With more and more data being collected and analysed to inform real estate decision making, accuracy is going to be ever more important. We’ve already highlighted this in respect of EPCs but also GRESB as an example where accuracy of information will be key to implementing improvements and where there is a trend increasingly toward the need for investment grade data. These are merely two examples against a background of emerging ‘big data’ trends which are increasingly pertinent in the real estate sector. Our Technical Architect, Alex Graham, blogged about this very topic in 2016; he highlighted how big data will continue to shape our approach to our software SIERA, for example, to enable our clients to get the insights and information they need to improve their sustainability efforts.


7. Continued Fall in Cost of Low Carbon Tech

Despite the recent backtracking from the Government on the fiscal incentives for low carbon technologies, EVORA would argue that the shortfall in policy could be replaced by market forces which seek similar objectives to ensure a low carbon, energy efficient, economically viable and productive real estate sector. Therefore, despite the seemingly persistent barriers, we expect to see a continued uptake and fall in cost of low carbon technologies. Getting the strategic balance between decarbonisation of energy supplies/generation and energy efficiency will continue to be important.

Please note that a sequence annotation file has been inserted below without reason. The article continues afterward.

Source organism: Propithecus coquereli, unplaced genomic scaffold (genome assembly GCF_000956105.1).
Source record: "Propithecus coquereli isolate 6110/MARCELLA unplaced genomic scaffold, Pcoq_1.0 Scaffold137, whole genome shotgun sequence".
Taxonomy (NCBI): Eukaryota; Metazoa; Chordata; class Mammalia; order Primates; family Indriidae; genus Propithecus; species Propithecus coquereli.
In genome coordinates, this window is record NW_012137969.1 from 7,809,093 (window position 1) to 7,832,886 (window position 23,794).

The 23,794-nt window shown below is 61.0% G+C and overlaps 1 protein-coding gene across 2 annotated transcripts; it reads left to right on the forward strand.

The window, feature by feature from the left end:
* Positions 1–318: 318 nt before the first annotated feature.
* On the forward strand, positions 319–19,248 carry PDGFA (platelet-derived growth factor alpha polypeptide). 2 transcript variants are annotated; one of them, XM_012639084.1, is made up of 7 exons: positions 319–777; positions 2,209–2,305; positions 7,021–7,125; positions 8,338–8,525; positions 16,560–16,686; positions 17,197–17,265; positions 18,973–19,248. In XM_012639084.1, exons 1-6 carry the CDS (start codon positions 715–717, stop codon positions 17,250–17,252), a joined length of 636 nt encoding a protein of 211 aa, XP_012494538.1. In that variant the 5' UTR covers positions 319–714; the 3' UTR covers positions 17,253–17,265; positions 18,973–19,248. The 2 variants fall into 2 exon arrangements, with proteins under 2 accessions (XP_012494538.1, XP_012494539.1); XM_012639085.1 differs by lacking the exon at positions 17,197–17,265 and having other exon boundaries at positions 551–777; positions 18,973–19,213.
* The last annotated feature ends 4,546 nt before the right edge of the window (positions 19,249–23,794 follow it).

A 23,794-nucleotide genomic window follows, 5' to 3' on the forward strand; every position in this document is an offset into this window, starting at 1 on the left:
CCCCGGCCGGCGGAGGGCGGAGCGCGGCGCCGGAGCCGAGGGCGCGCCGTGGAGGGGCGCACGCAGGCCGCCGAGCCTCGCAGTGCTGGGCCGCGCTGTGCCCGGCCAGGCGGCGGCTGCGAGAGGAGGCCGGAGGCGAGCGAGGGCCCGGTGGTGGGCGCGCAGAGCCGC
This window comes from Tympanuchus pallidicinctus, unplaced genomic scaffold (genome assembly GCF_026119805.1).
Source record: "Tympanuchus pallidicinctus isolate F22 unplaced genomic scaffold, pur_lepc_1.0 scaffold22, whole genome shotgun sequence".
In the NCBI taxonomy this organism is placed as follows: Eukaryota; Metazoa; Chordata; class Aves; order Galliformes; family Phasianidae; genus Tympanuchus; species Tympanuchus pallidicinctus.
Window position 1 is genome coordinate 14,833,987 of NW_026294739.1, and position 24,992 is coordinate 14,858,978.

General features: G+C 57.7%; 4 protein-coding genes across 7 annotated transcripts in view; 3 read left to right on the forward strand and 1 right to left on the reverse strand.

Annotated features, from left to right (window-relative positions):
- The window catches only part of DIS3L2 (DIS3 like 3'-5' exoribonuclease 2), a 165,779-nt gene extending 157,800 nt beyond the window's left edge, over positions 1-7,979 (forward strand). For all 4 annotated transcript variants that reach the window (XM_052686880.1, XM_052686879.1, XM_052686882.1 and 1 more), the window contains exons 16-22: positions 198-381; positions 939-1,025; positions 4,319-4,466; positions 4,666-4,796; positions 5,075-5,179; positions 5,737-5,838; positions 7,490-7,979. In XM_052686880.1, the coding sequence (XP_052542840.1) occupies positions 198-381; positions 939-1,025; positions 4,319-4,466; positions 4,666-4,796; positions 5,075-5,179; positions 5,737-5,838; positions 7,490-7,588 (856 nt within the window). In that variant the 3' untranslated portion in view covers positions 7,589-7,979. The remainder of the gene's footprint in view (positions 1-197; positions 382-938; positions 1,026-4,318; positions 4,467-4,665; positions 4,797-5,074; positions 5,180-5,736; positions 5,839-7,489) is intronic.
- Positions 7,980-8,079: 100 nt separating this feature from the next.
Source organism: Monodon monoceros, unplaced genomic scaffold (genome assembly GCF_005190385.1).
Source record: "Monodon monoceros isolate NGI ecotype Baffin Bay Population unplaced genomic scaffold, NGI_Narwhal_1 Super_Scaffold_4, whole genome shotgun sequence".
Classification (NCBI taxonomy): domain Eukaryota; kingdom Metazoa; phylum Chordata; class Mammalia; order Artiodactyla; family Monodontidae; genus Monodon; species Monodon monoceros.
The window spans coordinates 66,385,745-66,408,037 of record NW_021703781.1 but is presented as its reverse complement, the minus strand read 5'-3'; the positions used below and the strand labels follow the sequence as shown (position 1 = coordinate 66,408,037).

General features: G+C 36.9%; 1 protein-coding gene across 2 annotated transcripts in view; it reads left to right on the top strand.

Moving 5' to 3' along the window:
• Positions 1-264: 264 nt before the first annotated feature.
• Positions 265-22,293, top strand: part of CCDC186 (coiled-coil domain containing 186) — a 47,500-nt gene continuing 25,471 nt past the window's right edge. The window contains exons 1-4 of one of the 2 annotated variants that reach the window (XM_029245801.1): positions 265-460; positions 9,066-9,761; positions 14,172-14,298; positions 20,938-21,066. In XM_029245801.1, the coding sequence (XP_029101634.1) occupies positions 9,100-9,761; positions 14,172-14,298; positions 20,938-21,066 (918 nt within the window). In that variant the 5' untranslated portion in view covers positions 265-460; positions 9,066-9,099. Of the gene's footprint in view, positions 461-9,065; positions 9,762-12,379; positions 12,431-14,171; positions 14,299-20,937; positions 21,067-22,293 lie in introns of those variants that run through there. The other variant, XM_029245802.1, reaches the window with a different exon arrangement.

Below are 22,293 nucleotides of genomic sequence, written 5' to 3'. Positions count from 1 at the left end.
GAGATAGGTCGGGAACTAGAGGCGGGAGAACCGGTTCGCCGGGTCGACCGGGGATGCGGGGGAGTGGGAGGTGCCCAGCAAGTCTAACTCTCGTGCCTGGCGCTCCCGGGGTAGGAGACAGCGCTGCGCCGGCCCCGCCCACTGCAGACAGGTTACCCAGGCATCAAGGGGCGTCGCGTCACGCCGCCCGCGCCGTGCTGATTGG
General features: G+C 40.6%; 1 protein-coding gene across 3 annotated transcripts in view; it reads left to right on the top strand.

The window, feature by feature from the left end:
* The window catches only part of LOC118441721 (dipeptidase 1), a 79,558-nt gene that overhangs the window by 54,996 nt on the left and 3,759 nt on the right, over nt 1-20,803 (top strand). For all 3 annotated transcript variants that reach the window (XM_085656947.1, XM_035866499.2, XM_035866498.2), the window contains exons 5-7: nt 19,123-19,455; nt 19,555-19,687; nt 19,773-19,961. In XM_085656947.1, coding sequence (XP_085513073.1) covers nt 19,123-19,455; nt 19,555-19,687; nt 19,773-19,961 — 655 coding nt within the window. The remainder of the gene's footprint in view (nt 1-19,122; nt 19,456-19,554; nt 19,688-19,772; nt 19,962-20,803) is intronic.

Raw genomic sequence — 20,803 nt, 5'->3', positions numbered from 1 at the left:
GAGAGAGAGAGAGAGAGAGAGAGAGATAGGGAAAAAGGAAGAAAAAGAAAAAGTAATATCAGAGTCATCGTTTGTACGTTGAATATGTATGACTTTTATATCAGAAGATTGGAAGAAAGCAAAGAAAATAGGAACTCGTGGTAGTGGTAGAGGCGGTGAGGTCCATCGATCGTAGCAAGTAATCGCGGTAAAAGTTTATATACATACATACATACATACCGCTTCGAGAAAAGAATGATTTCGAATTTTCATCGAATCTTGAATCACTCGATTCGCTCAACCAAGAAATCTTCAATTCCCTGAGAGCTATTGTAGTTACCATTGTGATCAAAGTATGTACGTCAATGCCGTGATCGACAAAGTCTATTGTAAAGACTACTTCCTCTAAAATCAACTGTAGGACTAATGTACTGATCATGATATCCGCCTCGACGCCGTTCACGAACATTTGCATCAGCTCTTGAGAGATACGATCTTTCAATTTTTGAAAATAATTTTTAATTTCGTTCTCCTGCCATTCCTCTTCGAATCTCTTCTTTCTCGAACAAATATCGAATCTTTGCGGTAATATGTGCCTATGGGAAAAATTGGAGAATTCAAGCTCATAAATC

If you have any questions or if you would like more information on any of the topics covered in this blog post, please don’t hesitate to get in touch with our experts today.

The 2017 GRESB Reporting Cycle and Five Tips for GRESB Survey Submission Success!

On your marks, get set… GRESB!

According to the time stamp on Tuesday’s Newsletter from GRESB, 01:51pm marked the starting gun for the GRESB 2017 reporting cycle. The race is on…!

Within the Newsletter, GRESB provided a link to the ‘pre-release’ of their Real Estate and Developer Assessment surveys. Review of the pre-release offers early insight into changes to the 2017 survey. Understanding the changes may unveil potential impacts on your organisation’s ability to maintain/improve its GRESB score and illuminate possible logistical challenges regarding gathering the necessary evidence and data in order to complete the survey.

I have written this blog to help you unpick these changes and explore the potential impacts on your business. Loosely, the contents of this blog boil-down as follows:

  • very brief reminder of the purpose and importance of GRESB and key dates for your 2017 diary